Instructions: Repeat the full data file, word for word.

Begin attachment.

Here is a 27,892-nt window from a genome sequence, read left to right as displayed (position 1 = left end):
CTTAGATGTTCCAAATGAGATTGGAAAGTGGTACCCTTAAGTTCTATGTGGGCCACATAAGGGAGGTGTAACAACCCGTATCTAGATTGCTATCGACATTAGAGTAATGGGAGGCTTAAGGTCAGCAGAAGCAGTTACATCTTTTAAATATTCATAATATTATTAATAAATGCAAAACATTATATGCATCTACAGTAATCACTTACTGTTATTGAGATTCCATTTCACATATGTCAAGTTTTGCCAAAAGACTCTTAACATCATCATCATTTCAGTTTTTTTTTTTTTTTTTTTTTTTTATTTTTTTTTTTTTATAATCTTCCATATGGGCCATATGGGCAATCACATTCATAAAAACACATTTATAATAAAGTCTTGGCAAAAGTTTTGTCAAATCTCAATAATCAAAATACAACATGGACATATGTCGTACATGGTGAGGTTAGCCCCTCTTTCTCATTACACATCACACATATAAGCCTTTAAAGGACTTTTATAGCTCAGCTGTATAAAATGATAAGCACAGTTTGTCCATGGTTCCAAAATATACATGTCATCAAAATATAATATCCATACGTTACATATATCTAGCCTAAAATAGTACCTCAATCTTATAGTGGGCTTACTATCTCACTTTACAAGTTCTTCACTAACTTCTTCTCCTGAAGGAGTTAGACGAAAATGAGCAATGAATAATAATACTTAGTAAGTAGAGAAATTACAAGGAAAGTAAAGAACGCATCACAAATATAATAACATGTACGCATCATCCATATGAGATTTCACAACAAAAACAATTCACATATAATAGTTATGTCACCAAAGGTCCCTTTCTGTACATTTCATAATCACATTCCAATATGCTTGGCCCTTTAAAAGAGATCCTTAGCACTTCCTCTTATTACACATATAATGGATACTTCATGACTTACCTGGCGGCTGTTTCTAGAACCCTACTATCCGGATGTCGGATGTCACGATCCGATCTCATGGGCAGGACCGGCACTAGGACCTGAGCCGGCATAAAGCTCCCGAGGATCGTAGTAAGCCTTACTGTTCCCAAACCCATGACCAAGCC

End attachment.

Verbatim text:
Here is a 27,892-nt window from a genome sequence, read left to right as displayed (position 1 = left end):
CTTAGATGTTCCAAATGAGATTGGAAAGTGGTACCCTTAAGTTCTATGTGGGCCACATAAGGGAGGTGTAACAACCCGTATCTAGATTGCTATCGACATTAGAGTAATGGGAGGCTTAAGGTCAGCAGAAGCAGTTACATCTTTTAAATATTCATAATATTATTAATAAATGCAAAACATTATATGCATCTACAGTAATCACTTACTGTTATTGAGATTCCATTTCACATATGTCAAGTTTTGCCAAAAGACTCTTAACATCATCATCATTTCAGTTTTTTTTTTTTTTTTTTTTTTTTATTTTTTTTTTTTTATAATCTTCCATATGGGCCATATGGGCAATCACATTCATAAAAACACATTTATAATAAAGTCTTGGCAAAAGTTTTGTCAAATCTCAATAATCAAAATACAACATGGACATATGTCGTACATGGTGAGGTTAGCCCCTCTTTCTCATTACACATCACACATATAAGCCTTTAAAGGACTTTTATAGCTCAGCTGTATAAAATGATAAGCACAGTTTGTCCATGGTTCCAAAATATACATGTCATCAAAATATAATATCCATACGTTACATATATCTAGCCTAAAATAGTACCTCAATCTTATAGTGGGCTTACTATCTCACTTTACAAGTTCTTCACTAACTTCTTCTCCTGAAGGAGTTAGACGAAAATGAGCAATGAATAATAATACTTAGTAAGTAGAGAAATTACAAGGAAAGTAAAGAACGCATCACAAATATAATAACATGTACGCATCATCCATATGAGATTTCACAACAAAAACAATTCACATATAATAGTTATGTCACCAAAGGTCCCTTTCTGTACATTTCATAATCACATTCCAATATGCTTGGCCCTTTAAAAGAGATCCTTAGCACTTCCTCTTATTACACATATAATGGATACTTCATGACTTACCTGGCGGCTGTTTCTAGAACCCTACTATCCGGATGTCGGATGTCACGATCCGATCTCATGGGCAGGACCGGCACTAGGACCTGAGCCGGCATAAAGCTCCCGAGGATCGTAGTAAGCCTTACTGTTCCCAAACCCATGACCAAGCC